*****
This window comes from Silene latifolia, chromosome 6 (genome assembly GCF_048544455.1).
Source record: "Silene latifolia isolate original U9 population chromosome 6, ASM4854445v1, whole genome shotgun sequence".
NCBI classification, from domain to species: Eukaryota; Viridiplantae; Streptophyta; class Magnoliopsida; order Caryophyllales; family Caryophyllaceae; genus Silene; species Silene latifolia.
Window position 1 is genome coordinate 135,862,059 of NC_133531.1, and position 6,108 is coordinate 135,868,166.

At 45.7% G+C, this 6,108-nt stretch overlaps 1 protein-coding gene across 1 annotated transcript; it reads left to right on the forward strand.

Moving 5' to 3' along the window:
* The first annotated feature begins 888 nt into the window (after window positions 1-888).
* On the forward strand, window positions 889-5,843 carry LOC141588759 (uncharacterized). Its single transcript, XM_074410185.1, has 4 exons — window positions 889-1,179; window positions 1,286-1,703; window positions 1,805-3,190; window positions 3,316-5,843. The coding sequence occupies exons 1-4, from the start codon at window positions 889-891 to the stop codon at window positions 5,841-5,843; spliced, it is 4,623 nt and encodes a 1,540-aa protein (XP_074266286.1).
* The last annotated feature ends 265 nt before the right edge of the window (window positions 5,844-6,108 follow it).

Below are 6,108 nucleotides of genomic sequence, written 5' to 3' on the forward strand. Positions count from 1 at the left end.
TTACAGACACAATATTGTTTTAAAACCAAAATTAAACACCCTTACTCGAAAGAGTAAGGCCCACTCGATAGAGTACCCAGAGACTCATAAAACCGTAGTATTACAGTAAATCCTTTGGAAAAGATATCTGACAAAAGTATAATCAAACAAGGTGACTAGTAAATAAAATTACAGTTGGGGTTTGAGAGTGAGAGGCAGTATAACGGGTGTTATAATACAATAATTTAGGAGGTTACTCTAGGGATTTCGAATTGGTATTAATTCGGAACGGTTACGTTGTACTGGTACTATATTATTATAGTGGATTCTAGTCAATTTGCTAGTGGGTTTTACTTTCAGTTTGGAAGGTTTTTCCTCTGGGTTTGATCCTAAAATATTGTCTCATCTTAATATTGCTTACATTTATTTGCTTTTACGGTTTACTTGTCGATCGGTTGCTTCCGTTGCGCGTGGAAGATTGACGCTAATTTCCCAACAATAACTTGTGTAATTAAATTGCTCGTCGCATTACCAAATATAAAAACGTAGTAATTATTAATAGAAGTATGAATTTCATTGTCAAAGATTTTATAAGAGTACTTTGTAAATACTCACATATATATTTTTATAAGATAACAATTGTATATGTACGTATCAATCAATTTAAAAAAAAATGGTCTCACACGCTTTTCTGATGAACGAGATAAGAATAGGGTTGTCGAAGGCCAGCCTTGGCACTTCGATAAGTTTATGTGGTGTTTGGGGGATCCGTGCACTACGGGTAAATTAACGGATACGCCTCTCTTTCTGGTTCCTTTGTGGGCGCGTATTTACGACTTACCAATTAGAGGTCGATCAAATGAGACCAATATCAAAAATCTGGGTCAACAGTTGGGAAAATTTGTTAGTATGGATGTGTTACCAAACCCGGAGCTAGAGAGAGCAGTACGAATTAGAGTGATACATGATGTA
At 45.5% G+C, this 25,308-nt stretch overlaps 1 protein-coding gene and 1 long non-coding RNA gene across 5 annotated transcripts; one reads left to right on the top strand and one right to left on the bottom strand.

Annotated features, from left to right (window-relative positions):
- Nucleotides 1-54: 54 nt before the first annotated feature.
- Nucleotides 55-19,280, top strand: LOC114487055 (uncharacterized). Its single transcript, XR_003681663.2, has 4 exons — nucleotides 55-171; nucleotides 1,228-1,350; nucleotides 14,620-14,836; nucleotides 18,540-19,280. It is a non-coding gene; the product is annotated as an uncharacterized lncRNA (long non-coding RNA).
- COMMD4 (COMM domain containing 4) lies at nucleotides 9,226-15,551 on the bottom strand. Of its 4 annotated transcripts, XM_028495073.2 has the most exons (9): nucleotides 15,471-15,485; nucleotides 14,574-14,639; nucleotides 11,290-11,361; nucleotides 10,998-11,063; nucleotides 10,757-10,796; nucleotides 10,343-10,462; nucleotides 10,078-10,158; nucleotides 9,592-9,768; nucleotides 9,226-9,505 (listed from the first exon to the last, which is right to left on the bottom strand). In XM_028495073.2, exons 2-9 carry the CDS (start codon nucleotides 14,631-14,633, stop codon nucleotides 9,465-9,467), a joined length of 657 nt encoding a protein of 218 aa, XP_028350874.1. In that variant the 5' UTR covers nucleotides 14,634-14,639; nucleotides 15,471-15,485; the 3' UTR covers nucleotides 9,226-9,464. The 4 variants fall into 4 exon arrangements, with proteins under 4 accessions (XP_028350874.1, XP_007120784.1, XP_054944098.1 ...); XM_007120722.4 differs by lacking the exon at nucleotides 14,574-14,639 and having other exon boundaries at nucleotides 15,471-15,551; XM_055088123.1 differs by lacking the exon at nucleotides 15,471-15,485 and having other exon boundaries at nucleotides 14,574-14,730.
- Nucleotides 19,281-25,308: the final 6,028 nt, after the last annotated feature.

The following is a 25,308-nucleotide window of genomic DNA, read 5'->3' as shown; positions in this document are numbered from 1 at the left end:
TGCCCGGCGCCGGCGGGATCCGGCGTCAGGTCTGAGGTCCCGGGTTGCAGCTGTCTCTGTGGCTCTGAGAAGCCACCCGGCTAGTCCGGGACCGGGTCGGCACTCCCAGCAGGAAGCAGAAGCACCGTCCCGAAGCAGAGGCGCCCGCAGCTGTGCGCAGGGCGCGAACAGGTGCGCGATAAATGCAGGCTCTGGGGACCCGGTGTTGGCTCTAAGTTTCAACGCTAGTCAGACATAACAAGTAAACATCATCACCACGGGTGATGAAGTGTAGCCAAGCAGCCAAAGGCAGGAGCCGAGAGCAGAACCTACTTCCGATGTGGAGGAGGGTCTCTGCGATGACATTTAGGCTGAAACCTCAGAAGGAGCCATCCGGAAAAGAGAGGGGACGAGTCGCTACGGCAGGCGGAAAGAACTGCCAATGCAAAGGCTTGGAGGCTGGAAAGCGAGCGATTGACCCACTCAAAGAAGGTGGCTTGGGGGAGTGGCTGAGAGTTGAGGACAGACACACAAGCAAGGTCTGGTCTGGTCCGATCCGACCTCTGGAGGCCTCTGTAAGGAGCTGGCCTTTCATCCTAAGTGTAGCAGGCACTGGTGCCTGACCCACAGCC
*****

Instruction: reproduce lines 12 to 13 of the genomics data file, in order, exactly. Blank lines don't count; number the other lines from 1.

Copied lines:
At 45.5% G+C, this 25,308-nt stretch overlaps 1 protein-coding gene and 1 long non-coding RNA gene across 5 annotated transcripts; one reads left to right on the top strand and one right to left on the bottom strand.

Annotated features, from left to right (window-relative positions):